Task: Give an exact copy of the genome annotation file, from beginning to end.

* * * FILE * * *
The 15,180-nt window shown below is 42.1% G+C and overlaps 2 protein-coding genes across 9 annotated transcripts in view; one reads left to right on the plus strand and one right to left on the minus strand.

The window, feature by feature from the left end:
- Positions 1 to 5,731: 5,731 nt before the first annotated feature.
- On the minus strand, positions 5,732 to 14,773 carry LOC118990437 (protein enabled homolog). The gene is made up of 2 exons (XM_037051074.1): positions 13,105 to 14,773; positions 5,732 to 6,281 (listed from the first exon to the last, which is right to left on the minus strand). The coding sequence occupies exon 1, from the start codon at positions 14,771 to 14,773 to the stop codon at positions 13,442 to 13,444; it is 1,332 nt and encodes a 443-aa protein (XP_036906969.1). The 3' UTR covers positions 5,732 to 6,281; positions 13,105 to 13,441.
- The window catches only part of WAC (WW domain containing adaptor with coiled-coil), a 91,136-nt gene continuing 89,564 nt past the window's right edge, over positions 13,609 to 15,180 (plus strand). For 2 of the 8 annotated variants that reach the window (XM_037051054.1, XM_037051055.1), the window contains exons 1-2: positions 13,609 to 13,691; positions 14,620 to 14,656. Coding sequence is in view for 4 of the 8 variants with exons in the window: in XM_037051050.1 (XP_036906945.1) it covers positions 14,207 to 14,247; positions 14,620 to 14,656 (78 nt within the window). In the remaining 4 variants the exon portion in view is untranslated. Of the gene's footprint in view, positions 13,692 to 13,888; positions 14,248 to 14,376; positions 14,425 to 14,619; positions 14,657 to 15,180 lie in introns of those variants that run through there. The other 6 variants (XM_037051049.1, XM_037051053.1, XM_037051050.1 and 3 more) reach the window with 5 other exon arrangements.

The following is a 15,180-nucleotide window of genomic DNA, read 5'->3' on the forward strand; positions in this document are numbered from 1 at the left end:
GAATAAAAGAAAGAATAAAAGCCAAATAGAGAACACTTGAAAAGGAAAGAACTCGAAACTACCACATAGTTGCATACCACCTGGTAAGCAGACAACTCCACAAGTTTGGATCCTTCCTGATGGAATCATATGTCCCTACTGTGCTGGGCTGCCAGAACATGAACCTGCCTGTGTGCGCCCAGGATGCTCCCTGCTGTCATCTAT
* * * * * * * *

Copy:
The 15,180-nt window shown below is 42.1% G+C and overlaps 2 protein-coding genes across 9 annotated transcripts in view; one reads left to right on the plus strand and one right to left on the minus strand.

The window, feature by feature from the left end:
- Positions 1 to 5,731: 5,731 nt before the first annotated feature.
- On the minus strand, positions 5,732 to 14,773 carry LOC118990437 (protein enabled homolog). The gene is made up of 2 exons (XM_037051074.1): positions 13,105 to 14,773; positions 5,732 to 6,281 (listed from the first exon to the last, which is right to left on the minus strand). The coding sequence occupies exon 1, from the start codon at positions 14,771 to 14,773 to the stop codon at positions 13,442 to 13,444; it is 1,332 nt and encodes a 443-aa protein (XP_036906969.1). The 3' UTR covers positions 5,732 to 6,281; positions 13,105 to 13,441.
- The window catches only part of WAC (WW domain containing adaptor with coiled-coil), a 91,136-nt gene continuing 89,564 nt past the window's right edge, over positions 13,609 to 15,180 (plus strand). For 2 of the 8 annotated variants that reach the window (XM_037051054.1, XM_037051055.1), the window contains exons 1-2: positions 13,609 to 13,691; positions 14,620 to 14,656. Coding sequence is in view for 4 of the 8 variants with exons in the window: in XM_037051050.1 (XP_036906945.1) it covers positions 14,207 to 14,247; positions 14,620 to 14,656 (78 nt within the window). In the remaining 4 variants the exon portion in view is untranslated. Of the gene's footprint in view, positions 13,692 to 13,888; positions 14,248 to 14,376; positions 14,425 to 14,619; positions 14,657 to 15,180 lie in introns of those variants that run through there. The other 6 variants (XM_037051049.1, XM_037051053.1, XM_037051050.1 and 3 more) reach the window with 5 other exon arrangements.

The following is a 15,180-nucleotide window of genomic DNA, read 5'->3' on the forward strand; positions in this document are numbered from 1 at the left end:
GAATAAAAGAAAGAATAAAAGCCAAATAGAGAACACTTGAAAAGGAAAGAACTCGAAACTACCACATAGTTGCATACCACCTGGTAAGCAGACAACTCCACAAGTTTGGATCCTTCCTGATGGAATCATATGTCCCTACTGTGCTGGGCTGCCAGAACATGAACCTGCCTGTGTGCGCCCAGGATGCTCCCTGCTGTCATCTAT